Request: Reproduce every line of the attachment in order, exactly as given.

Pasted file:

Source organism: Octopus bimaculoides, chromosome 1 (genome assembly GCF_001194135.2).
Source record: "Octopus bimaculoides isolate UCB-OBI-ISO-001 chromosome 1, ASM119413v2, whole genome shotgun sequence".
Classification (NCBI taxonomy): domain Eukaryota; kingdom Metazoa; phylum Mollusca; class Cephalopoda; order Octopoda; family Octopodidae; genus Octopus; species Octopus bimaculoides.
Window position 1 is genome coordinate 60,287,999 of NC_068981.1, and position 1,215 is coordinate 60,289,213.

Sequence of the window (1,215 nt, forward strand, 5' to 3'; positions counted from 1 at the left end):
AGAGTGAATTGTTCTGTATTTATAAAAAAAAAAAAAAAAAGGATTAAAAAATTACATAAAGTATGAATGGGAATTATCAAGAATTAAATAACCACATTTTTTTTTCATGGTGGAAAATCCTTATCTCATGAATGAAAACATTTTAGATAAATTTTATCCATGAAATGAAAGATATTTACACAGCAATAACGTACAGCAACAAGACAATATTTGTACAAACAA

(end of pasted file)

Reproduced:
Source organism: Octopus bimaculoides, chromosome 1 (genome assembly GCF_001194135.2).
Source record: "Octopus bimaculoides isolate UCB-OBI-ISO-001 chromosome 1, ASM119413v2, whole genome shotgun sequence".
Classification (NCBI taxonomy): domain Eukaryota; kingdom Metazoa; phylum Mollusca; class Cephalopoda; order Octopoda; family Octopodidae; genus Octopus; species Octopus bimaculoides.
Window position 1 is genome coordinate 60,287,999 of NC_068981.1, and position 1,215 is coordinate 60,289,213.

Sequence of the window (1,215 nt, forward strand, 5' to 3'; positions counted from 1 at the left end):
AGAGTGAATTGTTCTGTATTTATAAAAAAAAAAAAAAAAAGGATTAAAAAATTACATAAAGTATGAATGGGAATTATCAAGAATTAAATAACCACATTTTTTTTTCATGGTGGAAAATCCTTATCTCATGAATGAAAACATTTTAGATAAATTTTATCCATGAAATGAAAGATATTTACACAGCAATAACGTACAGCAACAAGACAATATTTGTACAAACAA